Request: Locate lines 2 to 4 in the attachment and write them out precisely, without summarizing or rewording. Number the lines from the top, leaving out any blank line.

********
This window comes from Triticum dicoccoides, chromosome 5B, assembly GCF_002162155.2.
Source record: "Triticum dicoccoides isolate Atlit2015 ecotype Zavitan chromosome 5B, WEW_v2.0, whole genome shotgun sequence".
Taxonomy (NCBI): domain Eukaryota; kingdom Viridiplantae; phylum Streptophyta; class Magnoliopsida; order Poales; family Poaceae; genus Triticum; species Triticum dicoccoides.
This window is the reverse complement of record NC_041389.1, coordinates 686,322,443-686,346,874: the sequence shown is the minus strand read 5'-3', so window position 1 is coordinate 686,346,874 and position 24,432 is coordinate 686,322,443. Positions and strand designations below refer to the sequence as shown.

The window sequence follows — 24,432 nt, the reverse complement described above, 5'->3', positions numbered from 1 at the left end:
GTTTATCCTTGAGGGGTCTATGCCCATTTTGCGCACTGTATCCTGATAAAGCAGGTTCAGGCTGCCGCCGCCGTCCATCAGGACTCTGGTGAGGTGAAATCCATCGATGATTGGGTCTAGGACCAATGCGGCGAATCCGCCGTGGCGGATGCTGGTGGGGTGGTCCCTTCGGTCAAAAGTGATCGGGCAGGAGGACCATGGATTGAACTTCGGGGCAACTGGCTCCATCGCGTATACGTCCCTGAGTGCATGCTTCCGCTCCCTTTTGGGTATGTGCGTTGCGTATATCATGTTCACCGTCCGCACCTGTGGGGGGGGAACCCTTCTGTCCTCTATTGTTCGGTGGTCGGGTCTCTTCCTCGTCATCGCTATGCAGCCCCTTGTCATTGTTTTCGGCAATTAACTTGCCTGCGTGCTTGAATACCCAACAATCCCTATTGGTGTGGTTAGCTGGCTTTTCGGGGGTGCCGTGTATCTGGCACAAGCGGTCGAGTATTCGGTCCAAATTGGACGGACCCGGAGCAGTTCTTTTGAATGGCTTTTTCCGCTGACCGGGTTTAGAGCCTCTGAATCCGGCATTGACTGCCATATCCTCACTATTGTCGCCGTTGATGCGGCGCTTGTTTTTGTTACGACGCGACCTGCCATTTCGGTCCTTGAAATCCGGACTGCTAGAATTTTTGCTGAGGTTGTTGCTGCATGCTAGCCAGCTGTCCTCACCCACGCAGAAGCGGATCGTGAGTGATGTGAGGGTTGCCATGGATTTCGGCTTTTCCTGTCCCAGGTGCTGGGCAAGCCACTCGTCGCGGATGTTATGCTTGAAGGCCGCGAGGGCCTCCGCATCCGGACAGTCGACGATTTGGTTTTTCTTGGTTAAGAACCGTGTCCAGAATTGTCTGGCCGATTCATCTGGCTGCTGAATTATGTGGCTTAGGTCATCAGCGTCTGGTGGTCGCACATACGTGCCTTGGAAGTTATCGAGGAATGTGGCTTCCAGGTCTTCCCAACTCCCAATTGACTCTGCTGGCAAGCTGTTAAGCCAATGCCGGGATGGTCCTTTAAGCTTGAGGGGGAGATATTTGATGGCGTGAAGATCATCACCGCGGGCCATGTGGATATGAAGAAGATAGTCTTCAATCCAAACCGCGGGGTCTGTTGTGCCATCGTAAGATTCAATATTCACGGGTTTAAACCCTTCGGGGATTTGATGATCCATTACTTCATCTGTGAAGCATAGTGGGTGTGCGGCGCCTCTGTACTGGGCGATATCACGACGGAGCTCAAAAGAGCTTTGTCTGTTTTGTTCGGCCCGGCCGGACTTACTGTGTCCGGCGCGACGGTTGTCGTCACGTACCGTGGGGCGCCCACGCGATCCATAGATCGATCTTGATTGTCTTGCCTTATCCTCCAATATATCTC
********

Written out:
Source record: "Triticum dicoccoides isolate Atlit2015 ecotype Zavitan chromosome 5B, WEW_v2.0, whole genome shotgun sequence".
Taxonomy (NCBI): domain Eukaryota; kingdom Viridiplantae; phylum Streptophyta; class Magnoliopsida; order Poales; family Poaceae; genus Triticum; species Triticum dicoccoides.
This window is the reverse complement of record NC_041389.1, coordinates 686,322,443-686,346,874: the sequence shown is the minus strand read 5'-3', so window position 1 is coordinate 686,346,874 and position 24,432 is coordinate 686,322,443. Positions and strand designations below refer to the sequence as shown.